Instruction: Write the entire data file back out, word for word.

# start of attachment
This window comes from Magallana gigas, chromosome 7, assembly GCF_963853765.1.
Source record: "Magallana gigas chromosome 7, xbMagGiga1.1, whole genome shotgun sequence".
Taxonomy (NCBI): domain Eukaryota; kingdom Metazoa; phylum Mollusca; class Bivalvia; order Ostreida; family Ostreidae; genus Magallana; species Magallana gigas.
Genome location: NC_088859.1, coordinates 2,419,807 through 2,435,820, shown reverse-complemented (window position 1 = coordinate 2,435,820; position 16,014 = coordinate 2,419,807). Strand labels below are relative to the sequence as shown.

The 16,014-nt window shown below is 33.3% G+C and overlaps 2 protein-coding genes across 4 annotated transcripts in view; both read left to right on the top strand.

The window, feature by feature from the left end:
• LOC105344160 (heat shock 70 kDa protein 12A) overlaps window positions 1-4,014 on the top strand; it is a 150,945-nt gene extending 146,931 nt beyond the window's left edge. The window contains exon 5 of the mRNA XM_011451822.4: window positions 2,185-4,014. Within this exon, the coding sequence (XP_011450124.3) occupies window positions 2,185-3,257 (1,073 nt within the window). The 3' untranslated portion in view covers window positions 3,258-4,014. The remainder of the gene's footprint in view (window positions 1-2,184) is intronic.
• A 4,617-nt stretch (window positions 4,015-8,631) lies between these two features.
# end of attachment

This window comes from Magallana gigas, chromosome 7, assembly GCF_963853765.1.
Source record: "Magallana gigas chromosome 7, xbMagGiga1.1, whole genome shotgun sequence".
Taxonomy (NCBI): domain Eukaryota; kingdom Metazoa; phylum Mollusca; class Bivalvia; order Ostreida; family Ostreidae; genus Magallana; species Magallana gigas.
Genome location: NC_088859.1, coordinates 2,419,807 through 2,435,820, shown reverse-complemented (window position 1 = coordinate 2,435,820; position 16,014 = coordinate 2,419,807). Strand labels below are relative to the sequence as shown.

The 16,014-nt window shown below is 33.3% G+C and overlaps 2 protein-coding genes across 4 annotated transcripts in view; both read left to right on the top strand.

The window, feature by feature from the left end:
• LOC105344160 (heat shock 70 kDa protein 12A) overlaps window positions 1-4,014 on the top strand; it is a 150,945-nt gene extending 146,931 nt beyond the window's left edge. The window contains exon 5 of the mRNA XM_011451822.4: window positions 2,185-4,014. Within this exon, the coding sequence (XP_011450124.3) occupies window positions 2,185-3,257 (1,073 nt within the window). The 3' untranslated portion in view covers window positions 3,258-4,014. The remainder of the gene's footprint in view (window positions 1-2,184) is intronic.
• A 4,617-nt stretch (window positions 4,015-8,631) lies between these two features.